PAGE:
Overall social sustainability has a lower profile. Physical issues - not related to fabric performance though acknowledged as important the costs are higher. Reflects the current economic climate and timeframe for ROI. Other physical factors were hostile factors such as construction noise disrupting tenants in situ. Economic objectives were met in many cases with energy and water costs reduced, maintenance costs reduced in all but one case, higher rents recorded and yields achieved. In two cases there were concerns regarding ROI and these projects relied on Green Building Grant for viability. Environmental outcomes were achieved and exceeded in some cases NABERS ratings exceeding targets. Energy and water use was reduced in all cases and one is zero carbon on sunny days.
Social outcomes positive with higher productivity and improved IEQ measured in one POE. Staffs were happier in the post retrofit buildings. Green roof worked well and the hotel building attracted some on the basis of green credentials. Management issues were difficulties of getting multiple owners to agree, the need to communicate effectively with and educate tenants, the need for strong PM, the need for advocates to promote ESD and for independent commissioning agents to verify data. Retention of tenants was positive. In some the aim to increase occupancy was achieved. More generally; Owners motivated by different drivers; predominant initiating party was BE consultants. Fringe locations featured more prominently compared to general trends and earlier studies (Wilkinson 2012) however low prime is where most retrofits occur and this compliments earlier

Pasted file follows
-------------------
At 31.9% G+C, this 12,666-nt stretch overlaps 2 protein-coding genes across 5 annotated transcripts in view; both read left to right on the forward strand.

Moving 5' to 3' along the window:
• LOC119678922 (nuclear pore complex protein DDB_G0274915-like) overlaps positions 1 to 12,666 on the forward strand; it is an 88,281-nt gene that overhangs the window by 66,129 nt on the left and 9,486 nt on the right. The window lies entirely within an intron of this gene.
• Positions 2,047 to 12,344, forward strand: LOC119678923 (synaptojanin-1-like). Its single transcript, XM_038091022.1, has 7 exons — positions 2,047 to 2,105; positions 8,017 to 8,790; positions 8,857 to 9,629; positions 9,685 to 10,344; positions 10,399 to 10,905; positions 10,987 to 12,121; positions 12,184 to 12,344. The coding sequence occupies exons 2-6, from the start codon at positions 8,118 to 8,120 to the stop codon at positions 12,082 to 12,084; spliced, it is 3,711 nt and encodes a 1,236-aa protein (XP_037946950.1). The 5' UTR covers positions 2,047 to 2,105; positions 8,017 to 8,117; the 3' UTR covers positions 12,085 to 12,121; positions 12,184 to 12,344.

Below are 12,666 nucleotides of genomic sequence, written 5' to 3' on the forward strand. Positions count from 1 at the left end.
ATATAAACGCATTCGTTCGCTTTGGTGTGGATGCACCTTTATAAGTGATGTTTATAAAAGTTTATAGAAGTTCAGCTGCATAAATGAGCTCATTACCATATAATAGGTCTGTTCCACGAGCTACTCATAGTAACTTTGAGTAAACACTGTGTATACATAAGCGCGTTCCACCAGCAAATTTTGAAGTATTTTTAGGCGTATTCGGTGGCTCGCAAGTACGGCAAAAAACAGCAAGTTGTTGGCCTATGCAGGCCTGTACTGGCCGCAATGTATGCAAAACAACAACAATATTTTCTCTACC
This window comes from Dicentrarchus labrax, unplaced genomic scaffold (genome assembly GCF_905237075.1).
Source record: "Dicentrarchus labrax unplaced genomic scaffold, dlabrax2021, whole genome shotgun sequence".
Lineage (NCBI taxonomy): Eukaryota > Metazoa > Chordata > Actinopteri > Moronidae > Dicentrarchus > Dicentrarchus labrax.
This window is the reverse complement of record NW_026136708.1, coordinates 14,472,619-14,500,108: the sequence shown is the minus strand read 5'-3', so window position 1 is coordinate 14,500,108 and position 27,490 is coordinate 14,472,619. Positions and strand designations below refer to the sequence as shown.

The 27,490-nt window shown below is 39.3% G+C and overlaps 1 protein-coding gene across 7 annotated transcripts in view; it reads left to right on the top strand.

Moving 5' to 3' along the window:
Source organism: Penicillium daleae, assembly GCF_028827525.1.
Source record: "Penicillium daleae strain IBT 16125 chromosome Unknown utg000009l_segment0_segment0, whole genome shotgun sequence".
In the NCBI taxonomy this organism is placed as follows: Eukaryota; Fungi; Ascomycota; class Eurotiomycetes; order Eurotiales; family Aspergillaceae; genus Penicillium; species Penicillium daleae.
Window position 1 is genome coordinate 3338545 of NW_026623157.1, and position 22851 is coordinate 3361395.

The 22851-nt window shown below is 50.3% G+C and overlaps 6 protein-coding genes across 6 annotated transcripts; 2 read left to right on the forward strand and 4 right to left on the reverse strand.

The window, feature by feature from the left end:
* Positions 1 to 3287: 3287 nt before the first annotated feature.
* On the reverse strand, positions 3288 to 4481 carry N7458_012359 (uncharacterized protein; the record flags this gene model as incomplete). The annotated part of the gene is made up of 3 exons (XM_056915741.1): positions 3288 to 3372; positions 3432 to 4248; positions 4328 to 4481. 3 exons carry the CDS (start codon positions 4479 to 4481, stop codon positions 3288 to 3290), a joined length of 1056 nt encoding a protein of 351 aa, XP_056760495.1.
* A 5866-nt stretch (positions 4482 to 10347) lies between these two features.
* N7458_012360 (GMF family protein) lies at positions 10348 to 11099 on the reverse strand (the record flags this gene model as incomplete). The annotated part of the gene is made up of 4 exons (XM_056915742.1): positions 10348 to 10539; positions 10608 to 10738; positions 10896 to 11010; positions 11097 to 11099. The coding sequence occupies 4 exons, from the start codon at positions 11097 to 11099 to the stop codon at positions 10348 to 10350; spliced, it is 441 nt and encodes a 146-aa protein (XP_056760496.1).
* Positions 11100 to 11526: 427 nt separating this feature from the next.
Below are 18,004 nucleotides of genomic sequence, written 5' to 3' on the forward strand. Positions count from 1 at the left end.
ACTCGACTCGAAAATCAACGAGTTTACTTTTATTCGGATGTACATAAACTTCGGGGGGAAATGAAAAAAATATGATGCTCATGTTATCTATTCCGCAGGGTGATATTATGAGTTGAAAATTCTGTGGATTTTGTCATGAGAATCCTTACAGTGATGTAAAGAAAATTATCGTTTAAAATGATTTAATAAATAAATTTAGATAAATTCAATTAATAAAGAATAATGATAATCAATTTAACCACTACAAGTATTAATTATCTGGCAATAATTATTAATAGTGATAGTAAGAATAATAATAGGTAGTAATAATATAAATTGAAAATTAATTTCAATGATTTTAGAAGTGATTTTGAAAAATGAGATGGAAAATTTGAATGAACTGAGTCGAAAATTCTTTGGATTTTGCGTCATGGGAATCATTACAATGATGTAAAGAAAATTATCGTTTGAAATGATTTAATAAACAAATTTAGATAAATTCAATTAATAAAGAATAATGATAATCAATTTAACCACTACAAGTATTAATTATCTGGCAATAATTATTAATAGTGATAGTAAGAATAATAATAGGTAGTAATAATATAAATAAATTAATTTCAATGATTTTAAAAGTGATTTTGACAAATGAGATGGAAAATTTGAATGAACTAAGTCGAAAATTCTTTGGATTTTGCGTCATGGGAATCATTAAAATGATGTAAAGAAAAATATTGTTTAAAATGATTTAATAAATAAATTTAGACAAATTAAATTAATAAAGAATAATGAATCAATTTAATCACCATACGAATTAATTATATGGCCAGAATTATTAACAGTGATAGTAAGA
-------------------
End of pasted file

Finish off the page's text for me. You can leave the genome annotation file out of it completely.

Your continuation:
study and general practices. In the 1200 Building Program preference is for non-heritage buildings confirming the additional requirements for adaptation may deter owners from adapting. Ungraded buildings were most likely to be retrofitted (50%), followed by B grade (20%) -1200 Buildings Program is reaching all grades of stock which is vital if all stock is to be adapted. Substantial improvements afforded in terms of energy efficiency. Snyders (2005) finding that there is a relationship between proactive legislation and change in the adaptation market is supported; here the realisation is buildings with enhanced sustainability. Thank you for listening any questions?